As any English teacher can tell you, good stories have an arc—typically a beginning, middle and end—but they also have conflict. “A lot of stuff that makes news is the tension,” Phillips says, adding that she often looks for that arc: a strong setup, a climax or conflict and then the resolution. “That's how people connect with stories, and that's what makes it interesting for people.”
To Malik, the formula is even simpler: “Twenty happy kids learn some math’ isn't a story because they don't have to overcome adversity to learn math. Unless they do, and then please tell us about it.”
Good news is still news
“We're not looking for just the hard news. People want good news, too,” Elizondo says. “They want to hear when you've got a student who's a national scholar, when he or she is going off to some great adventure in education. We want to hear about the stories of teachers that are making a difference.”
Recently, Phillips did a profile of a special ed teacher, called “What My Students Taught Me,” that took an in-depth look at what it’s like to teach more challenging students at the preschool level. “Basically, [the teacher] had to stop following rules and figure out how to help each kid,” Phillips says. Malik has covered Southwest ISD’s attempts to create a universal pre-K program. “We saw it as part of a national trend,” says Malik, which gave a good angle to make a larger trend story relevant to local readers.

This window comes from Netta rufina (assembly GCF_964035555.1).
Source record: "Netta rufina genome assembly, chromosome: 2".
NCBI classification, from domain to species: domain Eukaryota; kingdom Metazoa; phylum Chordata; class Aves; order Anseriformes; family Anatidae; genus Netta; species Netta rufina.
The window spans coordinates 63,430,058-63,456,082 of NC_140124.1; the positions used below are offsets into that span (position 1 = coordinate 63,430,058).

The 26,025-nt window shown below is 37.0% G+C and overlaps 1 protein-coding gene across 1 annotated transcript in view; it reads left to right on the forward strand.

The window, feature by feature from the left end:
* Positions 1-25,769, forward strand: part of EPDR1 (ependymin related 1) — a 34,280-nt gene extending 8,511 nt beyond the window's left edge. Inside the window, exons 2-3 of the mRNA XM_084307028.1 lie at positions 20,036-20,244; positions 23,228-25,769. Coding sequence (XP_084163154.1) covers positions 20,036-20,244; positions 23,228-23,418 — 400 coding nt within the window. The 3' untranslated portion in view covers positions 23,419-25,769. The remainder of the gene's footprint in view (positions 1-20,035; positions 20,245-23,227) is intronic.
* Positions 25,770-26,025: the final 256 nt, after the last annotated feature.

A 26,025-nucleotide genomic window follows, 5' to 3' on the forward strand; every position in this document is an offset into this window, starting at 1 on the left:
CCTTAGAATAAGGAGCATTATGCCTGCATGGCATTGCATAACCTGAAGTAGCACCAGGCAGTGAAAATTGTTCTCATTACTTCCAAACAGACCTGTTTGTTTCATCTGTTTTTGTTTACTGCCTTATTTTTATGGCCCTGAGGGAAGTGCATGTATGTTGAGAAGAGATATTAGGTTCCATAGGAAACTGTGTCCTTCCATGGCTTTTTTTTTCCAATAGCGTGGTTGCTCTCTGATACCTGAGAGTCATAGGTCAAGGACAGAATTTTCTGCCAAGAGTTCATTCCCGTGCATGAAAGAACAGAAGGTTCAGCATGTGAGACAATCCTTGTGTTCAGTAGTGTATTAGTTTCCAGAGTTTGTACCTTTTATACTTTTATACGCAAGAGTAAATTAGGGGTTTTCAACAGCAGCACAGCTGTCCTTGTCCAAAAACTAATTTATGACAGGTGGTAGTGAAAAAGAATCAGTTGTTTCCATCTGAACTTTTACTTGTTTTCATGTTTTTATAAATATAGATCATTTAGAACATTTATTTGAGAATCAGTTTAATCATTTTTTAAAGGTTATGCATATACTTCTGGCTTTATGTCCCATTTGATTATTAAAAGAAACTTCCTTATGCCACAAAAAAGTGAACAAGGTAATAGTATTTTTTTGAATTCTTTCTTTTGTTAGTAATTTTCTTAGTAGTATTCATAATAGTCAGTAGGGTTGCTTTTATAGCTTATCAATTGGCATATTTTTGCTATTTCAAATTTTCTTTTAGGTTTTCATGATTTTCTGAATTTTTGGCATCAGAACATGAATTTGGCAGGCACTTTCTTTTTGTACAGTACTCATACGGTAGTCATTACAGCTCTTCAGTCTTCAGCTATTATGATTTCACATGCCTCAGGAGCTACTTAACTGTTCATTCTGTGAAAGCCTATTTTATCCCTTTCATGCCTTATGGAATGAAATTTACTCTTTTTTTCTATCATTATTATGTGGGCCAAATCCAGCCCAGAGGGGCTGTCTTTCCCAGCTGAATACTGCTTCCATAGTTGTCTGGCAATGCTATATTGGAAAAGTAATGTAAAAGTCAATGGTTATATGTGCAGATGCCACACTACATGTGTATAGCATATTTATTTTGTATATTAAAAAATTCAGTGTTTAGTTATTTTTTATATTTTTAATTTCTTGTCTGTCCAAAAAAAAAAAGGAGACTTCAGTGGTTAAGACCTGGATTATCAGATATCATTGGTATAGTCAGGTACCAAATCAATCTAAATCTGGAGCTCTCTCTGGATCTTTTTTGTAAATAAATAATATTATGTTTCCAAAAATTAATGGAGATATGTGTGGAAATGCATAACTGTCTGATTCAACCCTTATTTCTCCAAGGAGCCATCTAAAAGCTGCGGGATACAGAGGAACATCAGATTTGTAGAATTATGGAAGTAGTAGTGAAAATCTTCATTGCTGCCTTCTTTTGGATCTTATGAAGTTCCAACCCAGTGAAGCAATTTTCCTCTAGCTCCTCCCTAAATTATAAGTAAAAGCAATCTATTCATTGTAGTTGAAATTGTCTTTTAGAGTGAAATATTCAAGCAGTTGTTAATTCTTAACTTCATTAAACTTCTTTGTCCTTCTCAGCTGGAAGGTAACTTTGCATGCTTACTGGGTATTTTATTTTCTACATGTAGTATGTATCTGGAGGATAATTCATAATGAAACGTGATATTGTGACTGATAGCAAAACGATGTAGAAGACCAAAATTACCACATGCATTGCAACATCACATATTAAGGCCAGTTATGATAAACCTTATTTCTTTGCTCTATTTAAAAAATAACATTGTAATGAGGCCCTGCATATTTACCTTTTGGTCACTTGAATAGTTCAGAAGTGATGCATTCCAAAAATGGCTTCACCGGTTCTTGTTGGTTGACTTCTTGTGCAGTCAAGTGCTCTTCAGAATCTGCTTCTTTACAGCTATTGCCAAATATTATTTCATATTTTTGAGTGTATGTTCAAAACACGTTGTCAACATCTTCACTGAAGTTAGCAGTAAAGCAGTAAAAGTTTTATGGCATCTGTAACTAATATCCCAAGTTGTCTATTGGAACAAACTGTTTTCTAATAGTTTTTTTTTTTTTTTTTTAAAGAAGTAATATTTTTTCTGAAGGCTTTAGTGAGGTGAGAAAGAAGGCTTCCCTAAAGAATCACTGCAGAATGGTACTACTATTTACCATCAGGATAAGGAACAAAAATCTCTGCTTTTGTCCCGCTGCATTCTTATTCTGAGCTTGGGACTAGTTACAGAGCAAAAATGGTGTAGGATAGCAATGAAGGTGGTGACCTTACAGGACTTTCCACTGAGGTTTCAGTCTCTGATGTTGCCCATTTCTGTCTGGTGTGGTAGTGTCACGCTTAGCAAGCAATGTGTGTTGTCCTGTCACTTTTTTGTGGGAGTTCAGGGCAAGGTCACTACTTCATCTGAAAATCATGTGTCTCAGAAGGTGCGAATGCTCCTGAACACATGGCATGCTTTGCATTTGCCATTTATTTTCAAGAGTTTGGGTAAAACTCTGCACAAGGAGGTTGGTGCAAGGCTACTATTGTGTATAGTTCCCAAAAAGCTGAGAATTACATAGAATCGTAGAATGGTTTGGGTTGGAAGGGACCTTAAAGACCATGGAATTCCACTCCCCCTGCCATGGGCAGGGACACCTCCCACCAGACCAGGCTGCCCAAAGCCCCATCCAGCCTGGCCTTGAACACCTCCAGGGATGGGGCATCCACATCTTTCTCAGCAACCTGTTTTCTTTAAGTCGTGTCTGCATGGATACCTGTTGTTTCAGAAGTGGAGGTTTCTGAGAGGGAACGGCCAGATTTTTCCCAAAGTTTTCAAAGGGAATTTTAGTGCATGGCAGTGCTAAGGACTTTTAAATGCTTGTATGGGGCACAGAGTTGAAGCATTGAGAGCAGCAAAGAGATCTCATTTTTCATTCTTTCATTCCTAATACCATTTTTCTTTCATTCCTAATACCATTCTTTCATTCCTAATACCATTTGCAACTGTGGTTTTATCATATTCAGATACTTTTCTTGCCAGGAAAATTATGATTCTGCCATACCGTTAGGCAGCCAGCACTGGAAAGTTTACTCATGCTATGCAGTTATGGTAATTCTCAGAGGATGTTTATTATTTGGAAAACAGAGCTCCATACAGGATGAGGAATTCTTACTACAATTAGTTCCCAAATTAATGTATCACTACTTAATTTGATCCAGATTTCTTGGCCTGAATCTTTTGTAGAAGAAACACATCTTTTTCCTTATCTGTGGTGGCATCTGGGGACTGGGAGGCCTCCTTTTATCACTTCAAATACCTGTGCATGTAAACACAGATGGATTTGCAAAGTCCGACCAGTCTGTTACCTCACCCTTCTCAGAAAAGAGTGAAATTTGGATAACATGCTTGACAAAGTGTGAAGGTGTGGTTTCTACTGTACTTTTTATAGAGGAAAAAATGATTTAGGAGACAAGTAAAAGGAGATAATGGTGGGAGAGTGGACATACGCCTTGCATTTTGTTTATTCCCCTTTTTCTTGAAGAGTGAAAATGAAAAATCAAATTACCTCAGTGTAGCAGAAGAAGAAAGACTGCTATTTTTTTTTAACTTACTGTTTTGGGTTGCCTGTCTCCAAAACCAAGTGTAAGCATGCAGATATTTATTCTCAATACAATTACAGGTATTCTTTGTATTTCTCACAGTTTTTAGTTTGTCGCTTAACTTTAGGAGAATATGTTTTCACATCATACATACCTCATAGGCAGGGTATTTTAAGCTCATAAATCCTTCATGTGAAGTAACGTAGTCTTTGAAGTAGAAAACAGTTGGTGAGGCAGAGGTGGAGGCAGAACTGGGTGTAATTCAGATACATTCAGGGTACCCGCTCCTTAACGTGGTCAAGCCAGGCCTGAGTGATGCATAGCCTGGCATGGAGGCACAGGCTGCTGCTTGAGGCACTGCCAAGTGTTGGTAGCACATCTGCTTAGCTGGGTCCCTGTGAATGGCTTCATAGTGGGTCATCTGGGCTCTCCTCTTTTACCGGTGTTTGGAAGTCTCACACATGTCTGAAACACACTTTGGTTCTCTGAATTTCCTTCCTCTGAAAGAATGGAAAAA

Another reason to form lasting relationships with media outlets, Elizondo says, is that it can sometimes pay lasting dividends. “In some places, media outlets will form a relationship with different districts to create an award, for example, where they spotlight a certain teacher every week. Those are great community involvement journalism things that we can get involved in as well.”
Reach out directly
It’s always best to know the name of an individual reporter who covers education. They’re likely more familiar with local schools and districts and are always trying to meet new sources. Stories submitted from generic “Email Us” forms can get passed around the newsroom before landing in the right inbox, Malik says, so a direct email—or even a tweet—is often more likely to be seen.
“Twitter probably is the best way to get ahold of a lot of journalists,” says Phillips. “But if you send an email, I would recommend having a very clear subject line about why we should care, why the audience should care. We get a lot of emails in a day, as I'm sure you do too.”
When you are working on a story with a reporter, it’s also best to keep in contact as much as possible. “If you want to have a good relationship with the media, be transparent and be responsive,” Elizondo says. “Even if it's just a phone call saying, ‘Hey, we got your email, we're working on it. What's your deadline?’”